Filibuster Reform Is a Bad Idea

The Washington Post reports that Senate Majority Leader Harry Reid (D–NV) has pledged to reform the filibuster—if and only if he retains his position as Majority Leader in the next Congress and President Obama wins a second term.

This shows that Reid has no ideological commitment to “filibuster reform”; he merely has a commitment to expand his powers in the next Congress. It is a safe bet that Reid and his fellow liberals will abandon and fight “filibuster reform” if Republicans take over the Senate and/or Mitt Romney is elected president.

The “filibuster reform” of choice for the left is Senator Tom Udall’s (D–NM) S. Res. 10. Udall’s heart is in the right place. He is still in his first term and is witnessing a Senate in dysfunction. The problem is that his solution will not magically change the Senate into a functioning body and may do more harm than good.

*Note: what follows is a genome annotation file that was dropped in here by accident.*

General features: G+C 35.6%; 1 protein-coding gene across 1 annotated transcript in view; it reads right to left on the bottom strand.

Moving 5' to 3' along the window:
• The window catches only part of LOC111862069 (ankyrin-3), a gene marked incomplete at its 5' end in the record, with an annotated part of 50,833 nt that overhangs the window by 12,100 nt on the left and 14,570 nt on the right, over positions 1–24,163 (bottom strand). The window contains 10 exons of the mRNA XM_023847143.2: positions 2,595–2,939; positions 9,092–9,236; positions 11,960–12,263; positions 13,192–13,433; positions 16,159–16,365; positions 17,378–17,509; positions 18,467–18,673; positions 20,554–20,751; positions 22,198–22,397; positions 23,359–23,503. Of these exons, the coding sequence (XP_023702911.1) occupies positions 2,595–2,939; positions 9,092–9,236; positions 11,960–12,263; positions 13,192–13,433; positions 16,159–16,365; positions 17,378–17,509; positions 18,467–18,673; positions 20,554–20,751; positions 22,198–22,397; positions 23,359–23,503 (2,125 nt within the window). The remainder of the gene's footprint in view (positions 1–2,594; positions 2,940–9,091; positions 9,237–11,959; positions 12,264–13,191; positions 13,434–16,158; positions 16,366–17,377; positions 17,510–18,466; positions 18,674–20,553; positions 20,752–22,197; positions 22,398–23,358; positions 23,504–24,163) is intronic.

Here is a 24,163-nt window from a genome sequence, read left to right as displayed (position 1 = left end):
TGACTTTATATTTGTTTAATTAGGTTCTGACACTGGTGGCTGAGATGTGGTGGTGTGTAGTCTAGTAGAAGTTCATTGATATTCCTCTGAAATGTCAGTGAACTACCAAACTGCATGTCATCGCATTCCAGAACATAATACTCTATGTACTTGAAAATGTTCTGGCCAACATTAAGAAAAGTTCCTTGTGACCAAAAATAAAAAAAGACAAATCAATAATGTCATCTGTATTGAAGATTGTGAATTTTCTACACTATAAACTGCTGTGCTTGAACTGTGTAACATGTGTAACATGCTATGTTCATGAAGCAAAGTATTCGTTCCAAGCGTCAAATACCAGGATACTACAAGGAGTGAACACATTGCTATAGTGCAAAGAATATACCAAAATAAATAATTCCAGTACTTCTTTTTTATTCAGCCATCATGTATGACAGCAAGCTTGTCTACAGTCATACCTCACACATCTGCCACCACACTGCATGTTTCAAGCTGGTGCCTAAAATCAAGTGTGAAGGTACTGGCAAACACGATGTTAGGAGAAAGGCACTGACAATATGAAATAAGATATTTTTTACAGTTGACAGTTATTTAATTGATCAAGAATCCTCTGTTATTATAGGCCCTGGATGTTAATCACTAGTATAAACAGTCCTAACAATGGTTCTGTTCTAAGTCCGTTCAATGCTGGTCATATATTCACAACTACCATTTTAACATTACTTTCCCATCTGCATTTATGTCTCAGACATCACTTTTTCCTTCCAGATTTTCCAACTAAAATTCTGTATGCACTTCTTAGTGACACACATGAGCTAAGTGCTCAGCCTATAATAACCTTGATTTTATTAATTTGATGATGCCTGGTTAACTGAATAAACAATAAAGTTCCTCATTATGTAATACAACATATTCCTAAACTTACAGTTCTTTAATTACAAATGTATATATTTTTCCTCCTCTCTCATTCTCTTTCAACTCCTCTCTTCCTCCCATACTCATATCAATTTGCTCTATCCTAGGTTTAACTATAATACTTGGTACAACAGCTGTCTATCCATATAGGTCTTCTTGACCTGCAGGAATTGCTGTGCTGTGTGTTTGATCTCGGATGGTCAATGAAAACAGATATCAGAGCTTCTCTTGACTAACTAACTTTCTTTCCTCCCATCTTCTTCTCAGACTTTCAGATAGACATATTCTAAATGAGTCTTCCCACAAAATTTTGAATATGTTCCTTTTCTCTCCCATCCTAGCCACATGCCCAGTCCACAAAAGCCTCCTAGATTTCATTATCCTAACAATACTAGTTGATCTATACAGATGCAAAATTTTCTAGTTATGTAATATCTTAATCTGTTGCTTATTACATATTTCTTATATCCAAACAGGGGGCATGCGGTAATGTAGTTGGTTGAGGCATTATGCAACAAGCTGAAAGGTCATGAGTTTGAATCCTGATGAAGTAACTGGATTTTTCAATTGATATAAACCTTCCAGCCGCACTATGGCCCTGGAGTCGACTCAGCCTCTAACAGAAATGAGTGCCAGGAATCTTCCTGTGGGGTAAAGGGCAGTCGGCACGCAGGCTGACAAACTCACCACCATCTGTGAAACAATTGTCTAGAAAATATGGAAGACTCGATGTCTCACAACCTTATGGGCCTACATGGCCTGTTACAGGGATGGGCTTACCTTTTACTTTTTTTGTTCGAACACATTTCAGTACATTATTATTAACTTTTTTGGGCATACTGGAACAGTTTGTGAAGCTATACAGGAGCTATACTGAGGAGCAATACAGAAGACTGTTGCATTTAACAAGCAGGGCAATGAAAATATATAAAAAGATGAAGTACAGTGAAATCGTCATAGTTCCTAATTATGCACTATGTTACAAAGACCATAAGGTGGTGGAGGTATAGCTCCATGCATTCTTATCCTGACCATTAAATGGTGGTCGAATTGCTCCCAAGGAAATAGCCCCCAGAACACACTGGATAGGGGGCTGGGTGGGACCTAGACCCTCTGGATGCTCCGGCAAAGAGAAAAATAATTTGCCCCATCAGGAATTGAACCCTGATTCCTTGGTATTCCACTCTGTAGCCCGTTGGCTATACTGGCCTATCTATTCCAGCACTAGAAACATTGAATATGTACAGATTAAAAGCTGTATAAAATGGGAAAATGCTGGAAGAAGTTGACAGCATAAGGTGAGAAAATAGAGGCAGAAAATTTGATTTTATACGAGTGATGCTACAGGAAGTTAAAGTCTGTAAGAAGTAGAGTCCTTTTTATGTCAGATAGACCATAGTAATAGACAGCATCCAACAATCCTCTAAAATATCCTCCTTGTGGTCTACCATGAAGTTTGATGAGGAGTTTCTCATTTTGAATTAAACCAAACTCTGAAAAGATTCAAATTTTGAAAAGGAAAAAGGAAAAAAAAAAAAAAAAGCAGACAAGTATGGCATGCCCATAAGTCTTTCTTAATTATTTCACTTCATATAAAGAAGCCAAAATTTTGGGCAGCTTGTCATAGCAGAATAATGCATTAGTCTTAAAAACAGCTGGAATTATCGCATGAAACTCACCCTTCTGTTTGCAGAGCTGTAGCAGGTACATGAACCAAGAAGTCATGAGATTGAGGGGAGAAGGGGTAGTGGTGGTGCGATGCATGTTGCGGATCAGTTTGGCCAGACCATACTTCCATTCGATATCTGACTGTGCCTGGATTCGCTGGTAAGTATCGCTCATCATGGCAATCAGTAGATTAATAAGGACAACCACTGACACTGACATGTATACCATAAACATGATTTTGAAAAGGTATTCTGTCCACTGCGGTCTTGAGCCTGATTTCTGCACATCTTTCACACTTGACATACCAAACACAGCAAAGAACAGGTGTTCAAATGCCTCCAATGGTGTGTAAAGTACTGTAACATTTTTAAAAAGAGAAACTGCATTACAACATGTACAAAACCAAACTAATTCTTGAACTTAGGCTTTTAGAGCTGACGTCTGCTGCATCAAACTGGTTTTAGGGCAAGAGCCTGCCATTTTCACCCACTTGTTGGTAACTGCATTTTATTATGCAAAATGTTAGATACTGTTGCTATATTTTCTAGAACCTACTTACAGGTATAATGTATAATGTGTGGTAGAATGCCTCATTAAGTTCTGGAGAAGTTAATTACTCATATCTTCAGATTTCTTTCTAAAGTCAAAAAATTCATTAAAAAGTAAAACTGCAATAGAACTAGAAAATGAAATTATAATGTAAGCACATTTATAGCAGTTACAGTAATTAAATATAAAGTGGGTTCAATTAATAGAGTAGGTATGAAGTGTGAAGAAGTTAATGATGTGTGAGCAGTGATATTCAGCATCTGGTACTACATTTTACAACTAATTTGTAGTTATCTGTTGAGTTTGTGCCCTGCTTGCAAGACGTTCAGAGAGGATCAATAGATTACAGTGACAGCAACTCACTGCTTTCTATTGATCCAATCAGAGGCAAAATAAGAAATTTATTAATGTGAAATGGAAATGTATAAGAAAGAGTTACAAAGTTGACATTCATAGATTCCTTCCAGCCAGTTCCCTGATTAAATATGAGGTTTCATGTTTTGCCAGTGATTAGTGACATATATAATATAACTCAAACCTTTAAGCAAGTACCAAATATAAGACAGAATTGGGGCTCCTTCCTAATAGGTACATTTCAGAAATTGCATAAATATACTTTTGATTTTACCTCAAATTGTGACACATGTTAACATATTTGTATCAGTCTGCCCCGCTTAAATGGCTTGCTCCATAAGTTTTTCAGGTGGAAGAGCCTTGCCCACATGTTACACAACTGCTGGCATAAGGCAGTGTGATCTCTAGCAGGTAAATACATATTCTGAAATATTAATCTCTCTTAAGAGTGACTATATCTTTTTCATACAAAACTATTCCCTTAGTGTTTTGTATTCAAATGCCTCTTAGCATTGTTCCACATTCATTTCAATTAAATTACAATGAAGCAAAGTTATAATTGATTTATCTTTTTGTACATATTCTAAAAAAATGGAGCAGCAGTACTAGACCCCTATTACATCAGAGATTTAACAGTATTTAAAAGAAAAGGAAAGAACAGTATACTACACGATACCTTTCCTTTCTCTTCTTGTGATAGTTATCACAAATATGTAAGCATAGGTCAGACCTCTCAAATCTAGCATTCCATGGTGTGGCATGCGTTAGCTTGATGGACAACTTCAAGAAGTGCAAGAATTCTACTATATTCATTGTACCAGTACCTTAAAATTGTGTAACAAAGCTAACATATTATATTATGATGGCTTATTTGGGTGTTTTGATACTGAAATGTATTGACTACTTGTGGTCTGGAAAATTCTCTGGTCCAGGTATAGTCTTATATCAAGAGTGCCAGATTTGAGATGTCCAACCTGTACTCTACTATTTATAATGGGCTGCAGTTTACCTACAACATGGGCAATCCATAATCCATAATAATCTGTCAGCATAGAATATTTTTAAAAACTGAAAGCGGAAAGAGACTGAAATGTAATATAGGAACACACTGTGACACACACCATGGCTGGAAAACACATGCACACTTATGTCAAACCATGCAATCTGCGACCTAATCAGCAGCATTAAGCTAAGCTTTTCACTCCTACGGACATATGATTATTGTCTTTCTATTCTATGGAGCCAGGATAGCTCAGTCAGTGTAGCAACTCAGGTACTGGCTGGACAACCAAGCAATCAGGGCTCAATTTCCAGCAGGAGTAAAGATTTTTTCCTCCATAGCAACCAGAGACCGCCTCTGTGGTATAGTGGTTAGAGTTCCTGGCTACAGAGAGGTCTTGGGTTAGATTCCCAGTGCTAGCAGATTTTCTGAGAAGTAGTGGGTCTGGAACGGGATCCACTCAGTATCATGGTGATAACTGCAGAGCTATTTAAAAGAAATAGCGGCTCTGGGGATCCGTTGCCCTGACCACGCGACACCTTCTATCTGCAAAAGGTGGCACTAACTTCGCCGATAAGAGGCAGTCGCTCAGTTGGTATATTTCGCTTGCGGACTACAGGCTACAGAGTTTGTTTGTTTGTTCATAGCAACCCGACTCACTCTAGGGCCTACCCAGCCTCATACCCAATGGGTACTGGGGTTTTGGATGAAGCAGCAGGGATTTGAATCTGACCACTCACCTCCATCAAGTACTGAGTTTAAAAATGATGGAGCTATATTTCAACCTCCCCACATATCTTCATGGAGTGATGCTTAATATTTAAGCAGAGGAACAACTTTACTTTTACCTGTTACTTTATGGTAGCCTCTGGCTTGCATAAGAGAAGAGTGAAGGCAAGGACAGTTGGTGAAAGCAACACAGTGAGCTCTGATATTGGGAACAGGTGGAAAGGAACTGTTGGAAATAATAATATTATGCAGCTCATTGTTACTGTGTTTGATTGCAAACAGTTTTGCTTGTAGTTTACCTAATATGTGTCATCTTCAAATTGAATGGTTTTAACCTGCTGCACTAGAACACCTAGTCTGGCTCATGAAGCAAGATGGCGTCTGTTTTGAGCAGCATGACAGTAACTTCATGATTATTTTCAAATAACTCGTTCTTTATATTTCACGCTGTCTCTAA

The Udall rules change would remove the opportunity for Senators to filibuster a motion to proceed to a bill. This has been a tool of the minority party to force an open debate on legislation. Reid has abused his authority as majority leader to block the minority party from the opportunity to offer amendments over 60 times, more times than all of his predecessors combined. Many times, the minority party has filibustered motions to proceed to bills for the purposes of securing an agreement to be allowed amendments on a bill. It is one tool for Members to make sure they are allowed to fully participate in the debate and amendment process.



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